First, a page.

Российско-Иорданский Деловой Совет

Pella – one of the Kingdom’s best-kept secrets

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Outside the picturesque village of Tabqat Fahl, 90 kilometres north of Amman, lie the remains of over a half a million years of human occupation.

As the geopolitical landscapes changed from the Neolithic times to the Islamic era, the city of Pella in the eastern foothills of the Jordan Valley remained an important place of worship, governance and trade, making it one of the most historical and diverse archaeological sites in the entire region.

On what were once hunting grounds in the Stone Age, a Neolithic agricultural village was founded in 7,000 BC. Later, a Chalcolithic settlement, which thrived as a city throughout the Bronze and Iron ages, Pella came under Hellenistic influence in the 3rd century BC after Seleucid King Antiochus took control of the city and gave it the name it is known by today.

Under Roman rule in the second century BC, the urban centre became a member of the Decapolis League and once again rose in economic prominence. During the 5th and 6th century BC, it became a Byzantine city and later came under Islamic influence before an earthquake in the 8th century rocked the city to its foundations.

Experts attribute Pella’s attraction to its source of permanent freshwater springs, arable land for cultivating cereal crops and grazing cattle, isolated topography, and its location at the crossroads between the civilisations of the east, west, north and south.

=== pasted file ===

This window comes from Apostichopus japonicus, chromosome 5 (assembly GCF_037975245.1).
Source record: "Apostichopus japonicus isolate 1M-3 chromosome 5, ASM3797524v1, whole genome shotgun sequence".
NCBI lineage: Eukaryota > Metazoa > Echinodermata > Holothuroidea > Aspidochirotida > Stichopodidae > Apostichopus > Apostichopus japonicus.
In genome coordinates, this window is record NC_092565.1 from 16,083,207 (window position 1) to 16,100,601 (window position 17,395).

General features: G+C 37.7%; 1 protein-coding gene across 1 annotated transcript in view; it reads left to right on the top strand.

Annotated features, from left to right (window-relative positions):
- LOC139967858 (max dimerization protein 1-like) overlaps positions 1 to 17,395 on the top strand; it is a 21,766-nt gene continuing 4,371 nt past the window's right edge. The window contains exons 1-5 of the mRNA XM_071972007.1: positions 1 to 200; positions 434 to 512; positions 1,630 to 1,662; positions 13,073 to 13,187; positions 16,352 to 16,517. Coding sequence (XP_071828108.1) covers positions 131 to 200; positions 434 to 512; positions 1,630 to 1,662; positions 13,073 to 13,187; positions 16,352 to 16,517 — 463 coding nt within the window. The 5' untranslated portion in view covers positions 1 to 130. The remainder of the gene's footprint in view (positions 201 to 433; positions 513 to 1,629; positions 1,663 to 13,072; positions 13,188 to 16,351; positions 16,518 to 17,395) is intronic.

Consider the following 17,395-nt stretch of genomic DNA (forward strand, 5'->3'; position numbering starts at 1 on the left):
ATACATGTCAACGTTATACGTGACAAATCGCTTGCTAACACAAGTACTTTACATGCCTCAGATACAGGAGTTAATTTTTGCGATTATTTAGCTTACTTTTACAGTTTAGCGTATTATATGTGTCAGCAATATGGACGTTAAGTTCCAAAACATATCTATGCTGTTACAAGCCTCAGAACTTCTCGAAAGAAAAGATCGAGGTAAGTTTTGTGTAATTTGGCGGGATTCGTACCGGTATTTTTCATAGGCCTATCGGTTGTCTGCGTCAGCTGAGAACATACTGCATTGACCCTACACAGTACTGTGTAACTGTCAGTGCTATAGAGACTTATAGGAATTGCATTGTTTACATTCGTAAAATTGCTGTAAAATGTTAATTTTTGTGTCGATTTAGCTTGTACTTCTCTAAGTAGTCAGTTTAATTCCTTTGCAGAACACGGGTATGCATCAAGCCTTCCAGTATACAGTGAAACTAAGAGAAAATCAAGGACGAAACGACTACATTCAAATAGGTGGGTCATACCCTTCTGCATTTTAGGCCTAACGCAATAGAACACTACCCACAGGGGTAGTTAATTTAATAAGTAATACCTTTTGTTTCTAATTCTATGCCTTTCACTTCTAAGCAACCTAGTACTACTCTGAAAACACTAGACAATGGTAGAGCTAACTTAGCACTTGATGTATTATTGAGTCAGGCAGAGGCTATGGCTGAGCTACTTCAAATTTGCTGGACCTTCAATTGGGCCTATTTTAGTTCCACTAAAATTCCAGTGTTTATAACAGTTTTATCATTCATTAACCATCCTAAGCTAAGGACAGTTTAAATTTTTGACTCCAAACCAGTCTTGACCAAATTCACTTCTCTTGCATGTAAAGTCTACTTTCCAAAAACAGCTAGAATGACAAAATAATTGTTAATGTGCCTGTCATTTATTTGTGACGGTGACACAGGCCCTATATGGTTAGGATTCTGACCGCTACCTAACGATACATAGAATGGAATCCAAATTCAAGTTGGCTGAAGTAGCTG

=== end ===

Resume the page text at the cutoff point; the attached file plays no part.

“People live where the living is consistently good. Pella has been a prime site for nearly 10,000 years,” archaeologist and Sydney University Professor Stephen Bourke told The Jordan Times in a recent interview.

Discoveries at Pella over the past 20 years have not only shed light on ritual practices and faith, but marked the Jordan Valley as home to some of the earliest urban settlements known to man.

Recently unearthed massive stone platforms, a paved gateway and other construction date as far back as 3,600BC, to the times of the earliest Sumerian civilisations in Iraq and predating the reign of the Egyptian pharaohs.

Weapons discovered at the site dating to 2,900-2,800BC contained copper from Cyprus, Anatolia and nearby Feynan, indicating the extensive economic reach of the rulers of Pella.

Moreover, the site is distinguished by being a passageway to nearby Western civilisations.

“The importance of Pella lies in its long-term role as gateway to the West and enormously wealthy Mediterranean world. Most other sites acted as gateways to the east and south,” noted Bourke, Pella excavation leader.

One of the key structures uncovered in Pella is the so-called Canaanite Temple, the largest and best preserved structure of its type in the region. Occupied for over a millennia between 1,800 and 800BC, the site hosted a series of cultic activities that left behind several ritual vessels and offerings, which revealed sharp changes between Bronze and Iron Age worship.